Employers added 528K jobs in July, but lost 1.5K in accounting

The economy added a whopping 528,000 jobs in July, the US Bureau of Labor Statistics reported Friday, while the unemployment rate fell one-tenth of a point to 3.5%, a level not seen since before the pandemic.

Analysts had predicted a gain of less than half that amount, with Dow Jones forecasting 258,000. Despite the unexpectedly high job gains, the figures did indicate a loss of 1,500 jobs in accounting and bookkeeping services. However, overall employment in professional and business services continued to grow last month, adding 89,000 jobs in the sector. Overall employment in professional and business services was 986,000 higher last month compared to February 2020 before the start of the pandemic. Other sectors that saw the most job gains were leisure and hospitality, which added 96,000 jobs, and health care, which gained 70,000 jobs. Employment in financial activities such as banking also continued to trend up in July, gaining 13,000 jobs.

The BLS also revised upward the job numbers for both May and June, upping the figures for May by 2,000, from 384,000 to 386,000, and for June by 26,000, from 372,000 to 398,000. With both revisions, employment in May and June combined was 28,000 higher than the Labor Department previously reported.

The US Department of Labor

Andrew Harrer/Bloomberg

Average hourly earnings rose by 15 cents, or 0.5%, in July, to $32.27. Over the past 12 months, they’ve increased 5.2%.

The White House praised the results. “Today’s jobs report shows that the economy added 528,000 jobs in July,” President Biden tweeted. “More people are working than at any point in American history. That’s no accident, it’s results.”

However, the labor force participation rate showed little sign of changing, as the impact of the so-called Great Resignation continued despite high inflation. The labor force participation rate of 62.1% was little changed in July and remained below its value in February 2020 of 63.4%.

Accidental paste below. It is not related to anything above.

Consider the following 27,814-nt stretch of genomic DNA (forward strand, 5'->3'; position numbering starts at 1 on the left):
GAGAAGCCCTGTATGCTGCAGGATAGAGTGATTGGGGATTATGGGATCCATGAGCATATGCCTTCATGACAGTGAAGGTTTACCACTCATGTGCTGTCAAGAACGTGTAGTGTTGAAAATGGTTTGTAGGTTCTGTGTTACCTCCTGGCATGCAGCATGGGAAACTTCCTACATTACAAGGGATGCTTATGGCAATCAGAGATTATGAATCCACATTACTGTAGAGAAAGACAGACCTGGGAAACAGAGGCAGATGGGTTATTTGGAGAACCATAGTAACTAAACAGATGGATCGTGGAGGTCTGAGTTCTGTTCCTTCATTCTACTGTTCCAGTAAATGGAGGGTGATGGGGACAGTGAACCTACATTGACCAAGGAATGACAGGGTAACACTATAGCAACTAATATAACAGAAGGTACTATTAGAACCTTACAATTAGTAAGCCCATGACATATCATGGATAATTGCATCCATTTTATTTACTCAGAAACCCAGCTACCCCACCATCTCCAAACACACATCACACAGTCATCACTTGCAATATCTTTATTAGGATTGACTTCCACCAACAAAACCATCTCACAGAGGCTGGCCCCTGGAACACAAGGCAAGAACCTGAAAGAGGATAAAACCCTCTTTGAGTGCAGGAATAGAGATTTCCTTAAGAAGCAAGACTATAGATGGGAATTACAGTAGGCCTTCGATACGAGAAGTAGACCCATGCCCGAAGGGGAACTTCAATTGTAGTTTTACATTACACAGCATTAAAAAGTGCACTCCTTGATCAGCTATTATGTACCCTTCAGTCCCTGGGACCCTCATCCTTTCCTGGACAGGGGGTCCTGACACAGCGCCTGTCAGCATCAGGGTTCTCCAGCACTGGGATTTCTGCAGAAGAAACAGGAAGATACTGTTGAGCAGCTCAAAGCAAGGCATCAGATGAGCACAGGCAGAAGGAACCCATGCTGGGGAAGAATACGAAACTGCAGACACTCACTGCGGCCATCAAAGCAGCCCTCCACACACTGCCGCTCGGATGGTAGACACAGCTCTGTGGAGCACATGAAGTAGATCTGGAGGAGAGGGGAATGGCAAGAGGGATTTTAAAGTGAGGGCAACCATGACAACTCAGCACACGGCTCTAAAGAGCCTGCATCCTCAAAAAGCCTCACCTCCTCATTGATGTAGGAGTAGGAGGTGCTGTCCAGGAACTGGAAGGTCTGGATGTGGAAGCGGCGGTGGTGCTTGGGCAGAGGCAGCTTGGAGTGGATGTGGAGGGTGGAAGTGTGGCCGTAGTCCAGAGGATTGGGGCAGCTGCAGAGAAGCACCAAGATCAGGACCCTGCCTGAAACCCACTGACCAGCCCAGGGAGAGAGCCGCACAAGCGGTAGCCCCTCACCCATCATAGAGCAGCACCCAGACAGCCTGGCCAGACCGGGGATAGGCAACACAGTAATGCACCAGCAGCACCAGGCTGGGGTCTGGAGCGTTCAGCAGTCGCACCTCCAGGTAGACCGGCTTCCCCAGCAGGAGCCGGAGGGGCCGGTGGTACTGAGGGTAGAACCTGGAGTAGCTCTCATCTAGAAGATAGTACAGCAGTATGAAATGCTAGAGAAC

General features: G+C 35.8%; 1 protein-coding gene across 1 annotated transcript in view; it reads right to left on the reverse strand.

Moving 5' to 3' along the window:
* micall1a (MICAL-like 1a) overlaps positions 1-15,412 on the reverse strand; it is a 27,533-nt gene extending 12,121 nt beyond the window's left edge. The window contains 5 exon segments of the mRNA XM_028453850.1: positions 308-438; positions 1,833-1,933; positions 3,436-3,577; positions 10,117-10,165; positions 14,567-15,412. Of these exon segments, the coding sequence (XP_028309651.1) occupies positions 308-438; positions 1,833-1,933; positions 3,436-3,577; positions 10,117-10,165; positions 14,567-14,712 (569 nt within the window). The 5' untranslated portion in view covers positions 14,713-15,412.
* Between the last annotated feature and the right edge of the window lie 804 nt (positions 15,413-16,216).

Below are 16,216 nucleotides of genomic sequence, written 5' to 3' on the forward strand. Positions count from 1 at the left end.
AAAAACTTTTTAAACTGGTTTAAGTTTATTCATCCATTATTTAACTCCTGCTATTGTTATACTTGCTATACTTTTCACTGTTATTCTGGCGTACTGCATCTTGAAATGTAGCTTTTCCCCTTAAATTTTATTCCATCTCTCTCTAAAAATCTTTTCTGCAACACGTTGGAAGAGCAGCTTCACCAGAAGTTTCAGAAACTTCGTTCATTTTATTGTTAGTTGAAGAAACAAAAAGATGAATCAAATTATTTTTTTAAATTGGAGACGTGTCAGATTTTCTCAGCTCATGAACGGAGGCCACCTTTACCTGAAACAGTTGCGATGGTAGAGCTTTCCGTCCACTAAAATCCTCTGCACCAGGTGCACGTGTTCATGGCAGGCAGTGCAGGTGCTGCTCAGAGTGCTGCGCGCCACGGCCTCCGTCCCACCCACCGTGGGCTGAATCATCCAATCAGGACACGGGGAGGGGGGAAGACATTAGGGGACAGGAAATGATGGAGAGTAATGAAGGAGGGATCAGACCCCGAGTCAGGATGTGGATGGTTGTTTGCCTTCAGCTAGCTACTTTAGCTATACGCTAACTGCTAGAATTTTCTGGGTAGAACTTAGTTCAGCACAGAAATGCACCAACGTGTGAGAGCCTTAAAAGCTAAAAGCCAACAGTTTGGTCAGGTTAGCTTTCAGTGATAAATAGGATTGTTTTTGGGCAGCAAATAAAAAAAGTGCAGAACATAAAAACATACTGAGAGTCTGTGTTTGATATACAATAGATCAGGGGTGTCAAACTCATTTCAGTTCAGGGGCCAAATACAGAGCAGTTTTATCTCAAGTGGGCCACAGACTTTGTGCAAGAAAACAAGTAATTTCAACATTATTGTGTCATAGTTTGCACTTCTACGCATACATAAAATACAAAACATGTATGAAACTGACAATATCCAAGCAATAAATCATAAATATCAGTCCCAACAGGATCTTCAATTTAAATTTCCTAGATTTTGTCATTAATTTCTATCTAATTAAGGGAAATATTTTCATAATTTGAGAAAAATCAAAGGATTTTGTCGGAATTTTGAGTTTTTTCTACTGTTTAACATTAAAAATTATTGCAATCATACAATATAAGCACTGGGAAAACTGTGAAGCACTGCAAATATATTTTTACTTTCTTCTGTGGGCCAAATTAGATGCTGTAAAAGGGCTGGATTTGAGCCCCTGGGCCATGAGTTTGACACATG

“Even with an unanticipated surge in jobs, America’s workforce in July continues to shrink — now three of the last four months — leaving Main Street businesses struggling to find workers,” said Rep. Kevin Brady, R-Texas, the top Republican on the tax-writing House Ways and Means Committee, in a statement. “The Manchin-Biden Build Back Better bill will worsen the workforce shortage with lavish health care subsidies that provide more affordable health care to the jobless than to those returning to work, on top of crushing tax hikes on ‘Made-in-America’ manufacturers . None of this makes any economic sense.”

House Ways and Means Committee chairman Richard Neal, D-Massachusetts, seemed to respond to Brady’s comment shortly afterward on Friday morning, and pushed for passage of the Inflation Reduction Act after Sen Kyrsten Sinema, D-Arizona, reportedly agreed to a deal in exchange for dropping the carried interest provision and modifying the corporate minimum tax rate by exempting depreciation tax deductions.

“The jobs recovery from COVID is now complete,” he said in a statement. “With another incredible month of broad-based job gains, all of the jobs lost under President Trump are back. The unemployment rate has fallen to its 50-year low and wages are rising. … Some are puzzled by the stubborn labor participation rate, but the Ways and Means Committee has heard loud and clear that the lack of basic workplace supports are holding women and people of color back. … Americans are working, the Inflation Reduction Act is on a glide path through the Senate, and the House will quickly follow in getting this cost-cutting legislation to President Biden’s desk.”

Separately, Top 100 Firm CBIZ reported its monthly Small Business Employment Index, tracking companies with 300 employees or fewer. It showed a seasonally adjusted increase of 0.8% in July, following two consecutive months of increased hiring.

In July, 24% of companies increased their headcounts, according to CBIZ, while 55% reported no change to their employment totals, and 21% decreased their staffing. Rental and leasing services and construction showed the biggest gains in employment. Educational services, not-for-profits, and arts entertainment and recreation experienced the largest decreases in hiring. Due to high mortgage rates and higher home prices affecting home affordability, rental and leasing services maintained strength in hiring as Americans seek rental opportunities.

On a regional level, the Northeast and Southeast saw the biggest increase in hiring, while the West experienced a decline in hiring, and the Central region showed a flat reading. CBIZ attributed the reading for July as reflecting budget tightening by consumers as food and energy take up more of their take-home pay.


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